The Tasmanian police force has snuck past its Northern Territory counterparts and is likely to become the first Australian force to provide a tablet to every frontline officer.
The NT Police threw down the gauntlet earlier this month when NT Commissioner John McRoberts claimed the lead in a race to become the first force to roll out a device to every cop on the beat.
But with a tender process still to be completed, it will not catch the Tasmanians, who are already two-thirds of the way through their own 950-device rollout, which they expect to be finished in around three weeks time.
Senior Sergeant Jason Hutcheon, from the business improvement unit leading the mobility scheme, told iTnews Tasmania Police's smaller size allowed it to move more quickly than other forces.
Following a trial in May last year, the Tasmanians picked the Windows 8-based Acer Iconia hybrid tablet for their frontline troops, which impressed Hutcheon and his team with its 18-hour battery life.
“We tried a lot of high spec devices that couldn’t get close,” he said. “If a tablet can’t get a police officer through though a shift then it is simply not good enough.”
Windows also gave the force a change management head start by offering police – not known for their tech savviness – a desktop they were familiar with.
“Being able to run a full version of Microsoft Office has also been a big benefit,” Hutcheon said.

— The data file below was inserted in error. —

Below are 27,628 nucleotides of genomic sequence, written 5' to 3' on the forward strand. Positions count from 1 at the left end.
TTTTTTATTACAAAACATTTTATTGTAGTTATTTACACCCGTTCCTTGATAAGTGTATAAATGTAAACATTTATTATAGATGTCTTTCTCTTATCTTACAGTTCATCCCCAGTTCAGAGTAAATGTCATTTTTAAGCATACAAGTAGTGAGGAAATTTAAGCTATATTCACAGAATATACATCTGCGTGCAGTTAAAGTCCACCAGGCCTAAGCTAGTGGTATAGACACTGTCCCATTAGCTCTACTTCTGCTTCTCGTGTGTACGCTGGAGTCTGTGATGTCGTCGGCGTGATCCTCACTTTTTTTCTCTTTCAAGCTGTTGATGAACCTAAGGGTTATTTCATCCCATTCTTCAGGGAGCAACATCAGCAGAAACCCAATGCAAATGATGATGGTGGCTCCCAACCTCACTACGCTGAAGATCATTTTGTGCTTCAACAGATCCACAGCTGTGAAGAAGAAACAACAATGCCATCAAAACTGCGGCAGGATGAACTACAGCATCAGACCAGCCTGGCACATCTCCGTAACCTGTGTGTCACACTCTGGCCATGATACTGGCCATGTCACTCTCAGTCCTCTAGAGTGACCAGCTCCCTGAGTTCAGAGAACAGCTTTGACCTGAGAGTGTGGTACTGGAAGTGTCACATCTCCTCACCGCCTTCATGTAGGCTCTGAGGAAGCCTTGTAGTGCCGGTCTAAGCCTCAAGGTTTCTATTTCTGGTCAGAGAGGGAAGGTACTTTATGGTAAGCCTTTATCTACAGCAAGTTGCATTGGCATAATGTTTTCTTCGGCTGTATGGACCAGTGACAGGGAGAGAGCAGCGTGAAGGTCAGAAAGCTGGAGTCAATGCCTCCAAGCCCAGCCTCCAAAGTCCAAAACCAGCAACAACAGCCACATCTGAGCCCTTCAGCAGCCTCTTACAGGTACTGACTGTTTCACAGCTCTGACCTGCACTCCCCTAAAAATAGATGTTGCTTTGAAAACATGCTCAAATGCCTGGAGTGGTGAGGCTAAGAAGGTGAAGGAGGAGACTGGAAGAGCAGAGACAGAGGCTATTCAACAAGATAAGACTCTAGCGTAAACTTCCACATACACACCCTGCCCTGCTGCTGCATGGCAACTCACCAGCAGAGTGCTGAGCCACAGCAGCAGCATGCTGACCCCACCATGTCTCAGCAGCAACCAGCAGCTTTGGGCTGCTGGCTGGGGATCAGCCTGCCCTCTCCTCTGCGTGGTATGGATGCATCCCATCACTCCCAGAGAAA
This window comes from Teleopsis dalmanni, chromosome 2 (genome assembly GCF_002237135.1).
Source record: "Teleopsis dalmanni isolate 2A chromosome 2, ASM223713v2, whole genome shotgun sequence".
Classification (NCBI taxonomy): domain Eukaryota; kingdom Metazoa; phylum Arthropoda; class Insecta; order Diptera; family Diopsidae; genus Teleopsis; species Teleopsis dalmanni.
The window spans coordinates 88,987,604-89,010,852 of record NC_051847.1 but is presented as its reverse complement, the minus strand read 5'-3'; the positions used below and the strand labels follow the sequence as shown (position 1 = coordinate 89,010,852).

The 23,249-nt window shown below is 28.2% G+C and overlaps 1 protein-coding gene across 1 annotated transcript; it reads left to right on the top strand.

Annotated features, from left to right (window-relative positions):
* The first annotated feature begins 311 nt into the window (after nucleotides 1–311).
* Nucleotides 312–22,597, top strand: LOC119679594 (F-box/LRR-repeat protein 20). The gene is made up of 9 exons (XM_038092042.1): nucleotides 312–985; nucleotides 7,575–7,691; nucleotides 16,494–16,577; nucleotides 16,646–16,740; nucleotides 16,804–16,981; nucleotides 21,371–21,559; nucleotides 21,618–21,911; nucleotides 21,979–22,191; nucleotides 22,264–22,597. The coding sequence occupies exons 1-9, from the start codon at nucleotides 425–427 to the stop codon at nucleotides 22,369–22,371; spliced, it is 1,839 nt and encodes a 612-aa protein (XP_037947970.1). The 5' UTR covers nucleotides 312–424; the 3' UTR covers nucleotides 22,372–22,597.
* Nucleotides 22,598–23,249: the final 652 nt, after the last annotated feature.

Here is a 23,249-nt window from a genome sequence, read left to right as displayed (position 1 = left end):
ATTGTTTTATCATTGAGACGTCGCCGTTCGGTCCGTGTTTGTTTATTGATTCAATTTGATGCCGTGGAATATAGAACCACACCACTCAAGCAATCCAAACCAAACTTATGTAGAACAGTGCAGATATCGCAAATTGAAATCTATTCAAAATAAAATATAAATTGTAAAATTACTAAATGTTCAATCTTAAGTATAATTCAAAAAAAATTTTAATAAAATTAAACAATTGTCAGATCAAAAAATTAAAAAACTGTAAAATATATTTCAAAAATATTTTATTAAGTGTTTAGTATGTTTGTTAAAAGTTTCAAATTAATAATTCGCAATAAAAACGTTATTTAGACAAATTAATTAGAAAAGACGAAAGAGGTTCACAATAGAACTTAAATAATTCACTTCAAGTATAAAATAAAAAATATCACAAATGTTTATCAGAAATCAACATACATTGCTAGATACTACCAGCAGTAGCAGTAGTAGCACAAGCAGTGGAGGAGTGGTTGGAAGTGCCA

There is nothing that an officer can do back on the station computer that can’t be done on the hybrid tablet, the force claimed.
As a result, it will seize the opportunity to start rolling back the number of desktop PCs it maintains in stations “dramatically”.
“In some stations we will have three desktop computers for about 30 officers. We might scale that back to one,” said Hutcheon.
Although the Tasmania Police has yet to come up with a figure for time recouped as a result of the mobility drive, Hutcheon said the biggest transformation will be turning time usually spent by officers waiting around crime scenes into productive windows of paperwork.
“For example if an officer attends the scene of a car accident, he can write up the crash report while he is waiting for the tow truck to arrive,” he said.
Many of Australia’s larger police forces are also on the path to mobility, led by Queensland which hopes to have 1200 iPads on the beat by the November G20 summit.
NSW has trialled an electronic traffic infringement notices solution from a mobile device, but is waiting on funding for a broader rollout.